Solving Two Big Direct Mail Challenges with One Small Stroke


Solving-two-big-direct-mail-challenges-with-one-small-stroke-1.jpgIf you talk to almost any company that uses direct mail as part of their marketing strategy to drive business, you’ll probably hear them mention two big challenges their direct mail efforts face: (1) getting their mail opened and (2) getting people to respond.

What if you could solve both of those problems simultaneously with one small step? What if you could get recipients to open and read your mailing—and respond?

There are a couple of types of mail that will be opened almost without fail. One is a hand-addressed invitation. The other is a hand-addressed thank-you note. They look different. They feel different. They compel recipients to open them. You can use both in your business, but for now let’s focus on the Thank You note.

A hand-addressed (and preferably handwritten) thank-you note can be extremely effective—in part because it is extremely personal. People like things that are (appropriately) personal. If you send out personal notes to existing customers, thanking them for their business, they will get opened. You’ll generate good will and deepen your relationship. But you don’t have to stop there.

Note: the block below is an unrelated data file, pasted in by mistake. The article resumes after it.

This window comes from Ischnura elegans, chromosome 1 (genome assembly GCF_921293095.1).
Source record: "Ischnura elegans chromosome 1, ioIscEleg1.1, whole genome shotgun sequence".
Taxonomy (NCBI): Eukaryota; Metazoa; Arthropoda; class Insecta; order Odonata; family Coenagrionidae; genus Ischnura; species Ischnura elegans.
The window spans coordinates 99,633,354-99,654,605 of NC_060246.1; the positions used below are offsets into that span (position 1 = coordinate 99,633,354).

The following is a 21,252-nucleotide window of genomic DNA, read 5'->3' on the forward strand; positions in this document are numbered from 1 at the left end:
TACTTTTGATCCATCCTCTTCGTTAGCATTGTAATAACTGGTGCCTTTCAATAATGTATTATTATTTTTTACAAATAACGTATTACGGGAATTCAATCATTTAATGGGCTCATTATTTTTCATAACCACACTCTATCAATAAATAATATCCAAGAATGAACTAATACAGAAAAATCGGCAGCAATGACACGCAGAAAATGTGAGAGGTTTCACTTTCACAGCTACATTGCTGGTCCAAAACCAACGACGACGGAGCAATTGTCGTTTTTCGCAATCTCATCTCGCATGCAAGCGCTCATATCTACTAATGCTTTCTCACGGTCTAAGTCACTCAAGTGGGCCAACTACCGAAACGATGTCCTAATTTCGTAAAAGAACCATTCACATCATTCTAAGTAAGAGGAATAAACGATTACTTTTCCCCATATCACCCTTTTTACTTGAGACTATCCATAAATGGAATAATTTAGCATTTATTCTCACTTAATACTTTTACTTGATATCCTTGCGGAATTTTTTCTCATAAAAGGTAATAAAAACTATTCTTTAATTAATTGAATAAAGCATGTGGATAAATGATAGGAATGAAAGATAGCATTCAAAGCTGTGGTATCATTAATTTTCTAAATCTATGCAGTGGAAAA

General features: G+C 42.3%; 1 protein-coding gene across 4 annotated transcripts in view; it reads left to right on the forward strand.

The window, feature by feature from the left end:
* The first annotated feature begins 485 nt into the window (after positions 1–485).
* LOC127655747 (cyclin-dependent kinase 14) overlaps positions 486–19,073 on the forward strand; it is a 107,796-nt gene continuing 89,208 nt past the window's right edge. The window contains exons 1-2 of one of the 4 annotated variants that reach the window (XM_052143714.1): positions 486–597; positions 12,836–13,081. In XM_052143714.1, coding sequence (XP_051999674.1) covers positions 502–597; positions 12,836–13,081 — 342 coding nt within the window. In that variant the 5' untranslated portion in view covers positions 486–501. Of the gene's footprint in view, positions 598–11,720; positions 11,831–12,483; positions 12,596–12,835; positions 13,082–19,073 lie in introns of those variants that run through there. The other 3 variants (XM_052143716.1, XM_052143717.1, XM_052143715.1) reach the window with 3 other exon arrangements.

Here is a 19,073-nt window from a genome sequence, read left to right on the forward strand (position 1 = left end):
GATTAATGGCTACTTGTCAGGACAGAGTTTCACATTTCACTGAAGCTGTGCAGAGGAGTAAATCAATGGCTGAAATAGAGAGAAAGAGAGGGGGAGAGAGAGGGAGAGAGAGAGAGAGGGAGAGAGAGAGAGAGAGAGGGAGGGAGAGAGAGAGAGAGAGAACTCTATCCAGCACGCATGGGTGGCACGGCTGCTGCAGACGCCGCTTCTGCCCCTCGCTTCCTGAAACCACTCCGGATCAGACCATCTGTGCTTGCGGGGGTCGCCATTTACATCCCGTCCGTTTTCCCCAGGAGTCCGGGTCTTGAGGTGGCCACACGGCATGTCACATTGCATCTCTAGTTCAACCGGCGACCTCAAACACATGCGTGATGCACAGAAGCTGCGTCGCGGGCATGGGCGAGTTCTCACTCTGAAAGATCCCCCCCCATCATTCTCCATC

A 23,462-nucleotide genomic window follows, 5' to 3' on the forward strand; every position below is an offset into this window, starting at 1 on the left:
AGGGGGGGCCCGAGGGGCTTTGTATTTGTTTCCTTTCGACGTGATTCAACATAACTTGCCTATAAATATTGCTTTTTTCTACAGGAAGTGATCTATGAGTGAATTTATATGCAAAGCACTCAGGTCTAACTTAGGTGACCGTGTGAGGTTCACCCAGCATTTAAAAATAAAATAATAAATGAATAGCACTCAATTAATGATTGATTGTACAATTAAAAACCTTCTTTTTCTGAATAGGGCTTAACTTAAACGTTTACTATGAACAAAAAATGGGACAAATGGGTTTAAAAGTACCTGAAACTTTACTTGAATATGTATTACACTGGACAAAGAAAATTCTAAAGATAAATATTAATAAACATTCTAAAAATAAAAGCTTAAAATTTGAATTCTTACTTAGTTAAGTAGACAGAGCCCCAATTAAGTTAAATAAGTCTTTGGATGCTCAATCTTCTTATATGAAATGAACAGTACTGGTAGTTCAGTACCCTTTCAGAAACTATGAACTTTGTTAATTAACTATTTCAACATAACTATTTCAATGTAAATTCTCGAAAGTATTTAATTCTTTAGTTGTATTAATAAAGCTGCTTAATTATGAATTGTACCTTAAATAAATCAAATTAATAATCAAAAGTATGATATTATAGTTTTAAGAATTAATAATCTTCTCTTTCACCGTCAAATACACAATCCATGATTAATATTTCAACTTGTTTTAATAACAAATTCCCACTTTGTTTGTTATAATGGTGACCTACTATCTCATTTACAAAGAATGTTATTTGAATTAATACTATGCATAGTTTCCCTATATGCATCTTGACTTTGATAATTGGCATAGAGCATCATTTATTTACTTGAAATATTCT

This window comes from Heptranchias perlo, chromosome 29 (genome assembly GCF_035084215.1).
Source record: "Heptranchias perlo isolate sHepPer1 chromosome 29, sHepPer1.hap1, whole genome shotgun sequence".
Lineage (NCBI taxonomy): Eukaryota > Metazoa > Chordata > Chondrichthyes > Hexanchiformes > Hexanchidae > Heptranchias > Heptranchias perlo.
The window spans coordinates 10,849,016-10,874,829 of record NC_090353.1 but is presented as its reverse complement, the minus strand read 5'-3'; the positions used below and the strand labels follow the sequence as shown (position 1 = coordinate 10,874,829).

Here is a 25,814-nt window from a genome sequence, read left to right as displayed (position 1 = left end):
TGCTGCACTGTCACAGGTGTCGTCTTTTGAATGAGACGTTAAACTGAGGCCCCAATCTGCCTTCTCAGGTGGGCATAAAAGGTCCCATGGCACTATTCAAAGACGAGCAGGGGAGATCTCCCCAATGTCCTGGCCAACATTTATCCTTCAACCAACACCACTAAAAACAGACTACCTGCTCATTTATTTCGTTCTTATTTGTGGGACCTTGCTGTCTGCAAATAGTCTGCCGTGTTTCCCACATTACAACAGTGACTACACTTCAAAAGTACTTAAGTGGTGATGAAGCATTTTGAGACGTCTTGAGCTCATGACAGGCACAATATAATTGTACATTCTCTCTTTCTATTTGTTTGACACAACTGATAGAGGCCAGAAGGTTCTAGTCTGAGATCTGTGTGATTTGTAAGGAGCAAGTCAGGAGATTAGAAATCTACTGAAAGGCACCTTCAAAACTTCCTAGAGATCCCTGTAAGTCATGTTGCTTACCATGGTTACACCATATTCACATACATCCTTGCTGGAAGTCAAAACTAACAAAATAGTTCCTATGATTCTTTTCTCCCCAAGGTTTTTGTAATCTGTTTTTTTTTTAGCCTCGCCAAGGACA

You can use your thank-you note to extend a special offer in appreciation for their patronage. Make sure it’s an offer that is truly special (not available to everyone). And make sure it’s a significant offer. Offering someone a 5or 10 percent discount for their loyalty tells them their loyalty isn’t worth much to you. Make it worth their while to come back to do business with you (and keep in mind that acquiring new customers is much more costly than retaining existing customers).

Why will this work? For one thing, the package itself (the envelope) will be read and opened. That’s one huge direct mail hurdle cleared. In addition, you’re talking to an audience that already knows and trusts you. They are predisposed to doing business with you. And finally, if your offer is a good one, your clients will be inclined to take you up on it. You’ve reduced their risk of a bad experience.

You don’t have to do this with all of your clients at once. Try a test run with some of your best, most loyal, repeat customers. See how it works and then (using what you learn), you can roll it out to a larger group.

A simple “thank you” can solve two of your biggest direct mail problems at once.

Direct Mail Best Practices